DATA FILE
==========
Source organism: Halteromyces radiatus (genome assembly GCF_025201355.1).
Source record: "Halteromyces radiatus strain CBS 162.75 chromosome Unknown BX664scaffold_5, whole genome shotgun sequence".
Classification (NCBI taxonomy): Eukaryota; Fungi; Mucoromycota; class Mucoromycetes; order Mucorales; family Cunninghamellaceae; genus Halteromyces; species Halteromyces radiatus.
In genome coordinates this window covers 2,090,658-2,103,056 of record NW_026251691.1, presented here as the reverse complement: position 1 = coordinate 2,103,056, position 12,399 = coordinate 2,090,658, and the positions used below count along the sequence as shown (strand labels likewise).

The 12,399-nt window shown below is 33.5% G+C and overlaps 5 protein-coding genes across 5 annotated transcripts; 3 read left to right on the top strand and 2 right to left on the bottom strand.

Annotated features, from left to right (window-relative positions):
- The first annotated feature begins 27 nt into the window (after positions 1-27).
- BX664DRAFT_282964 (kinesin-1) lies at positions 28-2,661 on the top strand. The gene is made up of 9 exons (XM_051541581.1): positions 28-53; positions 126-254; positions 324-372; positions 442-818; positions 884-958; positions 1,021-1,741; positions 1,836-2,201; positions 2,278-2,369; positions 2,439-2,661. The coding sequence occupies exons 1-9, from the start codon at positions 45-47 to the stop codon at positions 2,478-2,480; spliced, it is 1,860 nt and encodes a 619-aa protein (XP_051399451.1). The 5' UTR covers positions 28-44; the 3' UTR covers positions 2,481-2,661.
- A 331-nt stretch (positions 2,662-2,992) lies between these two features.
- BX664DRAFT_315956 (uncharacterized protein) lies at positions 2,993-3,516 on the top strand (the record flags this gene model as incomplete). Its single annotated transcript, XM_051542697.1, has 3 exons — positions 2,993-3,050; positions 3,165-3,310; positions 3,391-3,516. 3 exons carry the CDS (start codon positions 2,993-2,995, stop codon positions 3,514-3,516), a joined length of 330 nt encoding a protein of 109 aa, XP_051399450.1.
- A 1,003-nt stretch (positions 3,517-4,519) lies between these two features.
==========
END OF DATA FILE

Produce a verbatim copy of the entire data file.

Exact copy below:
Source organism: Halteromyces radiatus (genome assembly GCF_025201355.1).
Source record: "Halteromyces radiatus strain CBS 162.75 chromosome Unknown BX664scaffold_5, whole genome shotgun sequence".
Classification (NCBI taxonomy): Eukaryota; Fungi; Mucoromycota; class Mucoromycetes; order Mucorales; family Cunninghamellaceae; genus Halteromyces; species Halteromyces radiatus.
In genome coordinates this window covers 2,090,658-2,103,056 of record NW_026251691.1, presented here as the reverse complement: position 1 = coordinate 2,103,056, position 12,399 = coordinate 2,090,658, and the positions used below count along the sequence as shown (strand labels likewise).

The 12,399-nt window shown below is 33.5% G+C and overlaps 5 protein-coding genes across 5 annotated transcripts; 3 read left to right on the top strand and 2 right to left on the bottom strand.

Annotated features, from left to right (window-relative positions):
- The first annotated feature begins 27 nt into the window (after positions 1-27).
- BX664DRAFT_282964 (kinesin-1) lies at positions 28-2,661 on the top strand. The gene is made up of 9 exons (XM_051541581.1): positions 28-53; positions 126-254; positions 324-372; positions 442-818; positions 884-958; positions 1,021-1,741; positions 1,836-2,201; positions 2,278-2,369; positions 2,439-2,661. The coding sequence occupies exons 1-9, from the start codon at positions 45-47 to the stop codon at positions 2,478-2,480; spliced, it is 1,860 nt and encodes a 619-aa protein (XP_051399451.1). The 5' UTR covers positions 28-44; the 3' UTR covers positions 2,481-2,661.
- A 331-nt stretch (positions 2,662-2,992) lies between these two features.
- BX664DRAFT_315956 (uncharacterized protein) lies at positions 2,993-3,516 on the top strand (the record flags this gene model as incomplete). Its single annotated transcript, XM_051542697.1, has 3 exons — positions 2,993-3,050; positions 3,165-3,310; positions 3,391-3,516. 3 exons carry the CDS (start codon positions 2,993-2,995, stop codon positions 3,514-3,516), a joined length of 330 nt encoding a protein of 109 aa, XP_051399450.1.
- A 1,003-nt stretch (positions 3,517-4,519) lies between these two features.